Educators say a looming teacher shortage in New York state could be a crisis if more people don't go into the profession.
On Thursday evening at Monroe Community College, teachers, high school and college students, professors and policymakers will attend a summit aimed at inspiring a new generation to become teachers.
MCC Faculty Association President Bethany Gizzi will be one of the discussion leaders.
She pointed to demographic and cultural factors as possible reasons for the lack of teachers, such as younger New Yorkers relocating to other states and a lack of emphasis on teaching in the media. Gizzi also said recent controversies over the Common Core learning standards, test scores, and teacher evaluations haven't helped.
"When we're seeing an environment where funding is continuously cut for schools, particularly schools that are in need, and yet the responsibility — and in many cases, the blame — is going to teachers for those schools failing, it's difficult to be a teacher in that kind of environment," she said.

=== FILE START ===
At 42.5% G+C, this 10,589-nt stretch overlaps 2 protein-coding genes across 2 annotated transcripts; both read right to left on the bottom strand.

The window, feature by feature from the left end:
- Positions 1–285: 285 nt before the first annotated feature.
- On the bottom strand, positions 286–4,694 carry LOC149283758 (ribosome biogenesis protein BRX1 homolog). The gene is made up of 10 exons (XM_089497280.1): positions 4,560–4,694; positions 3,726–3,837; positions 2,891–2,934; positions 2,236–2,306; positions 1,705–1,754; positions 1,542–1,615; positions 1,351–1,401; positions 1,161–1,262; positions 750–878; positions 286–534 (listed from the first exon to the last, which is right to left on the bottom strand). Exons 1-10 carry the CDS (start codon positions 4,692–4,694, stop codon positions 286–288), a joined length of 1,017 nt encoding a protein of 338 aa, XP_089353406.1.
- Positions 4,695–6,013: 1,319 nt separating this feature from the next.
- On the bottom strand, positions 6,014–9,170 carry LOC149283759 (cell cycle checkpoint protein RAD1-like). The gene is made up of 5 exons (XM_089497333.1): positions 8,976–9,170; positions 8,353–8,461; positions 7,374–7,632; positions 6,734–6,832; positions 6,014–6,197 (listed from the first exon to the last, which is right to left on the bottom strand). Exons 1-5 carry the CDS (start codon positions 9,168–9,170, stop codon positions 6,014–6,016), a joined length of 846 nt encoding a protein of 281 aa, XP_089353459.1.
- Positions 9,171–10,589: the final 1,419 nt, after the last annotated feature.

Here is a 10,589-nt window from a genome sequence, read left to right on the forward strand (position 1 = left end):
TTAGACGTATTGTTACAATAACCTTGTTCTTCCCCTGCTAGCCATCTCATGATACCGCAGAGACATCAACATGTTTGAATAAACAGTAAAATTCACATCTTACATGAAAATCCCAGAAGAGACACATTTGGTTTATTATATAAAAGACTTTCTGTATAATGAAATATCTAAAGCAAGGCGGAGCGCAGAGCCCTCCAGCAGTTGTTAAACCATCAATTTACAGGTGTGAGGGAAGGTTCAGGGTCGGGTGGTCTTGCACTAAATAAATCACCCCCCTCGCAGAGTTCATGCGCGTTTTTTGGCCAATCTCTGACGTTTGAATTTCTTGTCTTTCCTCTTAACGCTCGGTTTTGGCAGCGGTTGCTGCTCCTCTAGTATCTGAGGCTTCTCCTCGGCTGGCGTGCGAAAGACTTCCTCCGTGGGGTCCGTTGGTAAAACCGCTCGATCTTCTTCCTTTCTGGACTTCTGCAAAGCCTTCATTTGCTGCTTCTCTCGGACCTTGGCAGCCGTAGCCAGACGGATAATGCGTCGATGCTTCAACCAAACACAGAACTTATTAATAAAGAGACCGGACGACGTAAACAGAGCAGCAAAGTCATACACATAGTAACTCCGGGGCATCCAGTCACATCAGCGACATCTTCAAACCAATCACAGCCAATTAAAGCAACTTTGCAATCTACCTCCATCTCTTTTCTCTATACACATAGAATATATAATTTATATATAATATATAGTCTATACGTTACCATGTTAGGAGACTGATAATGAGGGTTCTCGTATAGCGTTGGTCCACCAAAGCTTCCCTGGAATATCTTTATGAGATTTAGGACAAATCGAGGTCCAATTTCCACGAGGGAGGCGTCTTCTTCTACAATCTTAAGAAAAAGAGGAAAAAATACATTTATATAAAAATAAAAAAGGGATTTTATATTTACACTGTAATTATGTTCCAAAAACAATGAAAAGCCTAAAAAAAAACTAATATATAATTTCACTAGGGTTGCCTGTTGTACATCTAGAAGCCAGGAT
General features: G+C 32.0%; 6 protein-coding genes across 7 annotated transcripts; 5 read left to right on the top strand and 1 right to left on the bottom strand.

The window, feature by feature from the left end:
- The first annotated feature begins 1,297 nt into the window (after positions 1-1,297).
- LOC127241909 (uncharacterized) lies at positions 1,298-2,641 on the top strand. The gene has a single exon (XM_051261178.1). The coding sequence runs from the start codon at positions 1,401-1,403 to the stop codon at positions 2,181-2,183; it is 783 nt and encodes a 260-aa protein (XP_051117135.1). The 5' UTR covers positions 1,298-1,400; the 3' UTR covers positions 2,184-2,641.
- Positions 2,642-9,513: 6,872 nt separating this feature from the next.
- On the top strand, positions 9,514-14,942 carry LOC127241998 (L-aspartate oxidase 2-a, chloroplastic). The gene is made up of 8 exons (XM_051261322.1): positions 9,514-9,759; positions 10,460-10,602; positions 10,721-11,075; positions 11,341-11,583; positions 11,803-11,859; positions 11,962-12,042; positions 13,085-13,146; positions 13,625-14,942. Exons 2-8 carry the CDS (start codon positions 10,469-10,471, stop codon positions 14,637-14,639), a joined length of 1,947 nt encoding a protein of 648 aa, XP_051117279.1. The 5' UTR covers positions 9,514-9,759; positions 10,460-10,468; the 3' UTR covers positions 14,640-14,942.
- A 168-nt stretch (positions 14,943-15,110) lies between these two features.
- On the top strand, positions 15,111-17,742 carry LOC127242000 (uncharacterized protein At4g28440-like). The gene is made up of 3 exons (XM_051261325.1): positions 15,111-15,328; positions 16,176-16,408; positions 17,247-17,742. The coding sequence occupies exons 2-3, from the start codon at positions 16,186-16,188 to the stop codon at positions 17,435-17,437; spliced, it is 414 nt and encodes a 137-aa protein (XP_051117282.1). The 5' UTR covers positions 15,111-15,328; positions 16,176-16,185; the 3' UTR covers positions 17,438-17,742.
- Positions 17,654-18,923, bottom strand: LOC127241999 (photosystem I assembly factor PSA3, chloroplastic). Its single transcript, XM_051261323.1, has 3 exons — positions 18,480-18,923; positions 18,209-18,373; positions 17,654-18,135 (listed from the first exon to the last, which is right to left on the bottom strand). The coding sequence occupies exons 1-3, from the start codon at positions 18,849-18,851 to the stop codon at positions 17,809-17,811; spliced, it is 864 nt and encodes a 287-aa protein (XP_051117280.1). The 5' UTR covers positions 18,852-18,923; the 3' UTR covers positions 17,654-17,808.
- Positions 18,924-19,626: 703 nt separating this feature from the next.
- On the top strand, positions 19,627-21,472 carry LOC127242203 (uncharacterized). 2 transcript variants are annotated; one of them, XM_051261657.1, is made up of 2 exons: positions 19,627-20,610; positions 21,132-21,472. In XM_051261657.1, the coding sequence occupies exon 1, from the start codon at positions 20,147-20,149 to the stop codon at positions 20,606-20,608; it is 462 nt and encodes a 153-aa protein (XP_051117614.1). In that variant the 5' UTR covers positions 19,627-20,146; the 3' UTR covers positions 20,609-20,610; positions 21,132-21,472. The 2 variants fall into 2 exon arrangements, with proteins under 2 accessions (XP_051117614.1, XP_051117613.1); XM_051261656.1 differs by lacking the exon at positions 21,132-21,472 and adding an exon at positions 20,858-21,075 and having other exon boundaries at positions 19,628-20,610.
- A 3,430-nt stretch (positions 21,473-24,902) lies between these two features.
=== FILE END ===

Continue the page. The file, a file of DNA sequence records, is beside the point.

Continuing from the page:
According to the New York State United Teachers union, enrollment in the state's teacher education programs has plummeted 47 percent in the last 10 years.
At the same time, an estimated one-third of New York's teachers could retire in the next five years.
"Because there's a teacher shortage," Gizzi said, "there's going to be a wealth of job opportunities available for people in New York state, so this is a time when we can encourage folks to look toward a career path that will actually be open to them."
Another point of discussion at Thursday's “Take a Look at Teaching” summit is the need to diversify the teaching field. Statewide, 43 percent of students are Latino or African-American, while only 16 percent of teachers are.
Gizzi wants students and career-changers to see teaching as a worthy profession.
"Teachers are not glorified babysitters," she said. "They're trained experts in their field. Every student has that story of a teacher who touched them; a teacher who helped them and impacted their life in a positive way."
Thursday's summit takes place from 4:30 to 6:30 p.m. in the High Falls A and B building at Monroe Community College's downtown campus, 321 State St.